℗ 1957 Parlophone Records Limited
 

Saint-Saëns: Cello Concerto No. 1 & Miaskovsky: Cello Concerto

Mstislav Rostropovich, Philharmonia Orchestra, Sir Malcolm Sargent

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Cello Concerto No. 1 in A Minor, Op. 33  
1
Allegro non troppo -
Camille Saint-Saëns; Mstislav Rostropovich; Philharmonia Orchestra; Sir Malcolm Sargent
5:18
2
Allegro con moto -
Camille Saint-Saëns; Mstislav Rostropovich; Philharmonia Orchestra; Sir Malcolm Sargent
4:51
3
Allegro non troppo
Camille Saint-Saëns; Mstislav Rostropovich; Philharmonia Orchestra; Sir Malcolm Sargent
8:23
Cello Concerto in C Minor, Op. 66  
4
I. Lento ma non troppo - Andante
Nikolai Miaskovsky; Mstislav Rostropovich; Philharmonia Orchestra; Sir Malcolm Sargent
10:58
5
II. Allegro vivace - Andante semplice e tranquillo - Lento come prima
Nikolai Miaskovsky; Mstislav Rostropovich; Philharmonia Orchestra; Sir Malcolm Sargent
16:56
Digital Booklet
Total Playing Time    46:26
Camille Saint-Saëns composed his Cello Concerto No. 1 in A minor, Op. 33 in 1872, when the composer was 37 years old. He wrote this work for the Belgian cellist, viola de gamba player and instrument maker Auguste Tolbecque. Tolbecque was part of a distinguished family of musicians closely associated with the Société des Concerts du Conservatoire, France’s leading concert society.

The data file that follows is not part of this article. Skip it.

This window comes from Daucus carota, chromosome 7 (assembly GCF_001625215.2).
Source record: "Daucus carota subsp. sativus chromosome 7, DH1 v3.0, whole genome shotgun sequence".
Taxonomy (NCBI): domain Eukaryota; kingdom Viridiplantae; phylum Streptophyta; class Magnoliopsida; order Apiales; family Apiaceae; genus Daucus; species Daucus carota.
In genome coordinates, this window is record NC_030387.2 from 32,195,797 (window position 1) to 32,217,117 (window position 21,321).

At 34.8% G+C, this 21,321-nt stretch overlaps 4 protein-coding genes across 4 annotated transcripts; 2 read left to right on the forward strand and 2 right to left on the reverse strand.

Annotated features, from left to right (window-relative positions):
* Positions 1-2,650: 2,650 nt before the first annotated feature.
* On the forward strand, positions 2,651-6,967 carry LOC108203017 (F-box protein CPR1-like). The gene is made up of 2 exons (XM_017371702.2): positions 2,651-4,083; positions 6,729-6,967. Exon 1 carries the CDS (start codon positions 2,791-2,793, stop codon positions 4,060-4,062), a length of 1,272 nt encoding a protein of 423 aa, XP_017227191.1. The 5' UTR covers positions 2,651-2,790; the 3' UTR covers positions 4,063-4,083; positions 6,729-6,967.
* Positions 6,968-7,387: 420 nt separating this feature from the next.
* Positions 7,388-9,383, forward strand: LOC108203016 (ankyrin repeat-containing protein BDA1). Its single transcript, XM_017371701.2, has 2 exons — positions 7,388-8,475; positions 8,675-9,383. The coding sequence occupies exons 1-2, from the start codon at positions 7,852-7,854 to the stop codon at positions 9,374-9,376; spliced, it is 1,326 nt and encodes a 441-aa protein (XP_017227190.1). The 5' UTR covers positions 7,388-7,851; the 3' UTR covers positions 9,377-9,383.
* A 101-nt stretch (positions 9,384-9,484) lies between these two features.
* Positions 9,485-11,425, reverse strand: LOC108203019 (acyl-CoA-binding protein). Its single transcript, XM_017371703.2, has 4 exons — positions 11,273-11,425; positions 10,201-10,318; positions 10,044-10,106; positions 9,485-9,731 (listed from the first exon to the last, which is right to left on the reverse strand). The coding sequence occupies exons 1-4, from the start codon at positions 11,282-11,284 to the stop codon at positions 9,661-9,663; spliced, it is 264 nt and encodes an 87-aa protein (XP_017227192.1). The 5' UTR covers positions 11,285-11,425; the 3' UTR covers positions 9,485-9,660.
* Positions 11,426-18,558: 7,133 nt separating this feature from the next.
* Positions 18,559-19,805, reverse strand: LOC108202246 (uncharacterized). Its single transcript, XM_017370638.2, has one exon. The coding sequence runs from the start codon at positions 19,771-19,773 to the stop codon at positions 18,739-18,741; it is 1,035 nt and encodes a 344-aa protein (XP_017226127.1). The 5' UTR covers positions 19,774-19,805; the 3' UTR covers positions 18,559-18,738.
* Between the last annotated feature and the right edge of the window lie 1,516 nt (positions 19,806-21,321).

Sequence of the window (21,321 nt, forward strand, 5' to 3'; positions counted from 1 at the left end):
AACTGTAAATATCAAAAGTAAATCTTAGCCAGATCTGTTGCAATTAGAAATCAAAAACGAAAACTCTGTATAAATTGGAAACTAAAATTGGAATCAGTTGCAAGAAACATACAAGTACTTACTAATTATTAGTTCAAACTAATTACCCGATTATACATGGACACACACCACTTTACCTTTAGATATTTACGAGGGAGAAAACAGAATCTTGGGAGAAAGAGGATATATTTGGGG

Nikolai Myaskovsky composed his Cello Concerto in C minor, Op. 66, during the years 1944–45. It ranks among the few works of the composer that is to be found most frequently in concert or on recordings. The concerto was written for Sviatoslav Knushevitsky, one of Myaskovsky's great champions, who premiered it in Moscow on 17 March 1945. The first recording, however, was made by Mstislav Rostropovich in 1956.

That the cello's repertoire has been so wonderfully enriched during the 20th century is due largely to Mstislav Rostropovich, the most influential cellist of his time, a champion of liberty, and also a noted conductor and pianist. Born In Baku on 27 March 1927 to a pianist mother and a cello-playing father who had studied with Pablo Casals, 'Slava' received early paternal grounding in his chosen instrument.

Rostropovich was closely associated with EMI Classics (now Warner Classics) for more than 50 years, having made 100 recordings with the company between 1954 and his death in 2007, just a month after celebrations for his 80th birthday at the Kremlin.
96 kHz / 24-bit PCM – Warner Classics Studio Masters

Tracks 1-5 – contains high-resolution digital transfers of material originating from an analogue master source

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